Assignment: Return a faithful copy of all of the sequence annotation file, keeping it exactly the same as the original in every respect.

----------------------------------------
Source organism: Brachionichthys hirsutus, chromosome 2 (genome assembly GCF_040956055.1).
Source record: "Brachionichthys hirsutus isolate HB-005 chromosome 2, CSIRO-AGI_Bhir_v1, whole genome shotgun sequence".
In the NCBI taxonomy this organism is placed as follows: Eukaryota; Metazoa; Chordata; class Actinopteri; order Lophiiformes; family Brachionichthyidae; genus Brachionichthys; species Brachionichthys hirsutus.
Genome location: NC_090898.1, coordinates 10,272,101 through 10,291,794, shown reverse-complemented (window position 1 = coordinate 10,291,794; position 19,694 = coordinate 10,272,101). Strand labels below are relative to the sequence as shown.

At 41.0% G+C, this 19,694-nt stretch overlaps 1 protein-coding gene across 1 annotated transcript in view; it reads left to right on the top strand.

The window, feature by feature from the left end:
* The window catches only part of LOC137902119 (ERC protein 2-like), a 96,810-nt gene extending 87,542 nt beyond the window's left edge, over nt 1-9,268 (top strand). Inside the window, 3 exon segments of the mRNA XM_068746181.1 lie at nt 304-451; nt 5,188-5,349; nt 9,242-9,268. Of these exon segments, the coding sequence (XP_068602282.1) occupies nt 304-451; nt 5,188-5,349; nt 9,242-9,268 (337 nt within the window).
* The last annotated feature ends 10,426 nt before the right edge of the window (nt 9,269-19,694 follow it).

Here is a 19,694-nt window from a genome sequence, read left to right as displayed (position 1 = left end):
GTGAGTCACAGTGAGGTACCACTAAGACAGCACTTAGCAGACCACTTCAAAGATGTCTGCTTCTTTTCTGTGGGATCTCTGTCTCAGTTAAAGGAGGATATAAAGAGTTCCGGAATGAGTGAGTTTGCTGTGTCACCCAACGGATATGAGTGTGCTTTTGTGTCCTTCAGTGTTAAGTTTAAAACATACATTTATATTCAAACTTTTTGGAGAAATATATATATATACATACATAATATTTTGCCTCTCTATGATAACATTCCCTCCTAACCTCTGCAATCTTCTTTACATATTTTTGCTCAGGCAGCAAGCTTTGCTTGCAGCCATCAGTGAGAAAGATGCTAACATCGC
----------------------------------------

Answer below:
Source organism: Brachionichthys hirsutus, chromosome 2 (genome assembly GCF_040956055.1).
Source record: "Brachionichthys hirsutus isolate HB-005 chromosome 2, CSIRO-AGI_Bhir_v1, whole genome shotgun sequence".
In the NCBI taxonomy this organism is placed as follows: Eukaryota; Metazoa; Chordata; class Actinopteri; order Lophiiformes; family Brachionichthyidae; genus Brachionichthys; species Brachionichthys hirsutus.
Genome location: NC_090898.1, coordinates 10,272,101 through 10,291,794, shown reverse-complemented (window position 1 = coordinate 10,291,794; position 19,694 = coordinate 10,272,101). Strand labels below are relative to the sequence as shown.

At 41.0% G+C, this 19,694-nt stretch overlaps 1 protein-coding gene across 1 annotated transcript in view; it reads left to right on the top strand.

The window, feature by feature from the left end:
* The window catches only part of LOC137902119 (ERC protein 2-like), a 96,810-nt gene extending 87,542 nt beyond the window's left edge, over nt 1-9,268 (top strand). Inside the window, 3 exon segments of the mRNA XM_068746181.1 lie at nt 304-451; nt 5,188-5,349; nt 9,242-9,268. Of these exon segments, the coding sequence (XP_068602282.1) occupies nt 304-451; nt 5,188-5,349; nt 9,242-9,268 (337 nt within the window).
* The last annotated feature ends 10,426 nt before the right edge of the window (nt 9,269-19,694 follow it).

Here is a 19,694-nt window from a genome sequence, read left to right as displayed (position 1 = left end):
GTGAGTCACAGTGAGGTACCACTAAGACAGCACTTAGCAGACCACTTCAAAGATGTCTGCTTCTTTTCTGTGGGATCTCTGTCTCAGTTAAAGGAGGATATAAAGAGTTCCGGAATGAGTGAGTTTGCTGTGTCACCCAACGGATATGAGTGTGCTTTTGTGTCCTTCAGTGTTAAGTTTAAAACATACATTTATATTCAAACTTTTTGGAGAAATATATATATATACATACATAATATTTTGCCTCTCTATGATAACATTCCCTCCTAACCTCTGCAATCTTCTTTACATATTTTTGCTCAGGCAGCAAGCTTTGCTTGCAGCCATCAGTGAGAAAGATGCTAACATCGC